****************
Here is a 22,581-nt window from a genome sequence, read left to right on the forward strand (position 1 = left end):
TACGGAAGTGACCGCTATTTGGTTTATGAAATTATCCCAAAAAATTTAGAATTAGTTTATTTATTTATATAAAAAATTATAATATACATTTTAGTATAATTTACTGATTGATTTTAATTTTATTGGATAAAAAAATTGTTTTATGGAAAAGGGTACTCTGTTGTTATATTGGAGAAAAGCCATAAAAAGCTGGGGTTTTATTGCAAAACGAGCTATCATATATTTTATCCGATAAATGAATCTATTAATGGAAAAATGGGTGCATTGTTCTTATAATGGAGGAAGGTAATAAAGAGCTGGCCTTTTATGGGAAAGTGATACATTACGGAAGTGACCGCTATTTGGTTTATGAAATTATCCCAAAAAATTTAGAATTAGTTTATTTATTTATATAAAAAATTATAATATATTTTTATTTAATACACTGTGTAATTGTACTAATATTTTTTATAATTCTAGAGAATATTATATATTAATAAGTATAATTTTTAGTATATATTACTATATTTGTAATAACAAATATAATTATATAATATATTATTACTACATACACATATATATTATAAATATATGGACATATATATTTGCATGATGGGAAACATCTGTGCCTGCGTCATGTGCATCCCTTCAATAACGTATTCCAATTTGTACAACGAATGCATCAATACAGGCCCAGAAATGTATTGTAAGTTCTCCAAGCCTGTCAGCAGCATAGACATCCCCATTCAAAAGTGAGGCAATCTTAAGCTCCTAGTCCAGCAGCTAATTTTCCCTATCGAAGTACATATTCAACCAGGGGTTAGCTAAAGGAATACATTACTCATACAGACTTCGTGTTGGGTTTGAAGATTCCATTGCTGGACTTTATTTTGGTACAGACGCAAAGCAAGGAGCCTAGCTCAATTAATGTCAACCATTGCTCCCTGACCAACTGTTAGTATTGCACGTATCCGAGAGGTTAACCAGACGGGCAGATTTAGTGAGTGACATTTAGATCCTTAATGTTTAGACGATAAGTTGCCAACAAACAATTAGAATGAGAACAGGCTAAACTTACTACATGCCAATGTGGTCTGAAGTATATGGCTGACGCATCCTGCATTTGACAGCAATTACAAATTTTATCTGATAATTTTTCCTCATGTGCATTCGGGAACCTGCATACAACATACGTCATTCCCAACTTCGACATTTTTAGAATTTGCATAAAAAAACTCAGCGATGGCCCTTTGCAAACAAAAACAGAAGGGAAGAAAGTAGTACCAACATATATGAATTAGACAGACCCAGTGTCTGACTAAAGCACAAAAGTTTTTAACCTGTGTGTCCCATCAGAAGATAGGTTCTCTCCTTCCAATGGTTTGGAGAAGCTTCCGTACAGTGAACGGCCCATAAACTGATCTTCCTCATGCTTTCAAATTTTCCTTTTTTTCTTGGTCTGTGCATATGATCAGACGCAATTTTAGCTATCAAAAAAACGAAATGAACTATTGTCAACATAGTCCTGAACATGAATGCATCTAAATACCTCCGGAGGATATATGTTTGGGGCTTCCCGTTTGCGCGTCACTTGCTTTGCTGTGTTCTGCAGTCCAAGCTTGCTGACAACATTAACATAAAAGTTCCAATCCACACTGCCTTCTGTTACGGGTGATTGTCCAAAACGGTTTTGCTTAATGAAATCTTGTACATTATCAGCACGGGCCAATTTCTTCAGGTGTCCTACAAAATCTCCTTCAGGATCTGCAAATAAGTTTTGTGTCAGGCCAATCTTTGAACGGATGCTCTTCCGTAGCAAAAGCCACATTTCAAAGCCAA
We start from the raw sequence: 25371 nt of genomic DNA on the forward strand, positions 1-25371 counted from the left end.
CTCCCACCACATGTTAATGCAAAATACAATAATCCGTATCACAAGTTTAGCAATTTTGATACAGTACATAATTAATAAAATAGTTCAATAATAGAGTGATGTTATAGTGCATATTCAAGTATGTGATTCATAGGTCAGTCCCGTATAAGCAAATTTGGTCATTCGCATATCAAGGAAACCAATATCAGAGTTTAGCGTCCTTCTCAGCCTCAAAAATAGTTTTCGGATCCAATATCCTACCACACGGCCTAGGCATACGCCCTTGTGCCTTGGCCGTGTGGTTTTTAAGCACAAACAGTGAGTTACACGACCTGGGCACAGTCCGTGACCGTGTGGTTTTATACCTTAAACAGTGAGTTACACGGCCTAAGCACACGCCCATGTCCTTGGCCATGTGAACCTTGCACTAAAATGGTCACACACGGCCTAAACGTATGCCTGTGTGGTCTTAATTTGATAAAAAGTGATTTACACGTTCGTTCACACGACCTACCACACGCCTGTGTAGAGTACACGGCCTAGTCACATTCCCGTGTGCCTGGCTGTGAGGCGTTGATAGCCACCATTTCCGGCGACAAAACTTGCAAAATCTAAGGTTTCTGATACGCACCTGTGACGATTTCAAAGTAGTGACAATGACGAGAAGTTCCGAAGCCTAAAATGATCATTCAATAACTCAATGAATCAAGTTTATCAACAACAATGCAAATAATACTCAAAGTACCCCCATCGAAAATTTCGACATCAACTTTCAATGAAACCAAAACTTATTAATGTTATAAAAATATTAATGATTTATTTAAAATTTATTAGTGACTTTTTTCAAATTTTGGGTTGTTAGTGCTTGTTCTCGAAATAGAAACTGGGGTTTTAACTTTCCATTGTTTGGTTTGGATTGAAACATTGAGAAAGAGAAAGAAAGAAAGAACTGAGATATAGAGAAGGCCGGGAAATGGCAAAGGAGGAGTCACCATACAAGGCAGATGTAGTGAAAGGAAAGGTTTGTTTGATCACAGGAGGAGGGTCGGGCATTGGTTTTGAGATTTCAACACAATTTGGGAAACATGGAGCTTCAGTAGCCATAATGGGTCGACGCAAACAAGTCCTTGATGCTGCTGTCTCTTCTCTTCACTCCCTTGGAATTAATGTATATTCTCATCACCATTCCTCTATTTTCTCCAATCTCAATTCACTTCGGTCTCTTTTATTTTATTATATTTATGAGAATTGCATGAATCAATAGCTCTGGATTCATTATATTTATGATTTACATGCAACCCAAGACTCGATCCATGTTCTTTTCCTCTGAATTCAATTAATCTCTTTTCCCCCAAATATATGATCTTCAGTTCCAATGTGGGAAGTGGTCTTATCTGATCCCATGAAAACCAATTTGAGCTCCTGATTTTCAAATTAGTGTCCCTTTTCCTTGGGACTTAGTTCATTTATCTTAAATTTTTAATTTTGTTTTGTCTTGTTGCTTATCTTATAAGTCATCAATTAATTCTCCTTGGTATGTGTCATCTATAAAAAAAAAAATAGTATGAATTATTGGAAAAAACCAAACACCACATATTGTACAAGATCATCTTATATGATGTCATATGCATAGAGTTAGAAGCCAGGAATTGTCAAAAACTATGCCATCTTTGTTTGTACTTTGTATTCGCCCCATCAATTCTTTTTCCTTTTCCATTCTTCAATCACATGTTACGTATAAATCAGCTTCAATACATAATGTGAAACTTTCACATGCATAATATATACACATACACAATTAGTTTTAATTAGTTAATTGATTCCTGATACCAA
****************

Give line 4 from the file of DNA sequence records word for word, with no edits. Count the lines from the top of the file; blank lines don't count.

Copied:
CTCCCACCACATGTTAATGCAAAATACAATAATCCGTATCACAAGTTTAGCAATTTTGATACAGTACATAATTAATAAAATAGTTCAATAATAGAGTGATGTTATAGTGCATATTCAAGTATGTGATTCATAGGTCAGTCCCGTATAAGCAAATTTGGTCATTCGCATATCAAGGAAACCAATATCAGAGTTTAGCGTCCTTCTCAGCCTCAAAAATAGTTTTCGGATCCAATATCCTACCACACGGCCTAGGCATACGCCCTTGTGCCTTGGCCGTGTGGTTTTTAAGCACAAACAGTGAGTTACACGACCTGGGCACAGTCCGTGACCGTGTGGTTTTATACCTTAAACAGTGAGTTACACGGCCTAAGCACACGCCCATGTCCTTGGCCATGTGAACCTTGCACTAAAATGGTCACACACGGCCTAAACGTATGCCTGTGTGGTCTTAATTTGATAAAAAGTGATTTACACGTTCGTTCACACGACCTACCACACGCCTGTGTAGAGTACACGGCCTAGTCACATTCCCGTGTGCCTGGCTGTGAGGCGTTGATAGCCACCATTTCCGGCGACAAAACTTGCAAAATCTAAGGTTTCTGATACGCACCTGTGACGATTTCAAAGTAGTGACAATGACGAGAAGTTCCGAAGCCTAAAATGATCATTCAATAACTCAATGAATCAAGTTTATCAACAACAATGCAAATAATACTCAAAGTACCCCCATCGAAAATTTCGACATCAACTTTCAATGAAACCAAAACTTATTAATGTTATAAAAATATTAATGATTTATTTAAAATTTATTAGTGACTTTTTTCAAATTTTGGGTTGTTAGTGCTTGTTCTCGAAATAGAAACTGGGGTTTTAACTTTCCATTGTTTGGTTTGGATTGAAACATTGAGAAAGAGAAAGAAAGAAAGAACTGAGATATAGAGAAGGCCGGGAAATGGCAAAGGAGGAGTCACCATACAAGGCAGATGTAGTGAAAGGAAAGGTTTGTTTGATCACAGGAGGAGGGTCGGGCATTGGTTTTGAGATTTCAACACAATTTGGGAAACATGGAGCTTCAGTAGCCATAATGGGTCGACGCAAACAAGTCCTTGATGCTGCTGTCTCTTCTCTTCACTCCCTTGGAATTAATGTATATTCTCATCACCATTCCTCTATTTTCTCCAATCTCAATTCACTTCGGTCTCTTTTATTTTATTATATTTATGAGAATTGCATGAATCAATAGCTCTGGATTCATTATATTTATGATTTACATGCAACCCAAGACTCGATCCATGTTCTTTTCCTCTGAATTCAATTAATCTCTTTTCCCCCAAATATATGATCTTCAGTTCCAATGTGGGAAGTGGTCTTATCTGATCCCATGAAAACCAATTTGAGCTCCTGATTTTCAAATTAGTGTCCCTTTTCCTTGGGACTTAGTTCATTTATCTTAAATTTTTAATTTTGTTTTGTCTTGTTGCTTATCTTATAAGTCATCAATTAATTCTCCTTGGTATGTGTCATCTATAAAAAAAAAAATAGTATGAATTATTGGAAAAAACCAAACACCACATATTGTACAAGATCATCTTATATGATGTCATATGCATAGAGTTAGAAGCCAGGAATTGTCAAAAACTATGCCATCTTTGTTTGTACTTTGTATTCGCCCCATCAATTCTTTTTCCTTTTCCATTCTTCAATCACATGTTACGTATAAATCAGCTTCAATACATAATGTGAAACTTTCACATGCATAATATATACACATACACAATTAGTTTTAATTAGTTAATTGATTCCTGATACCAA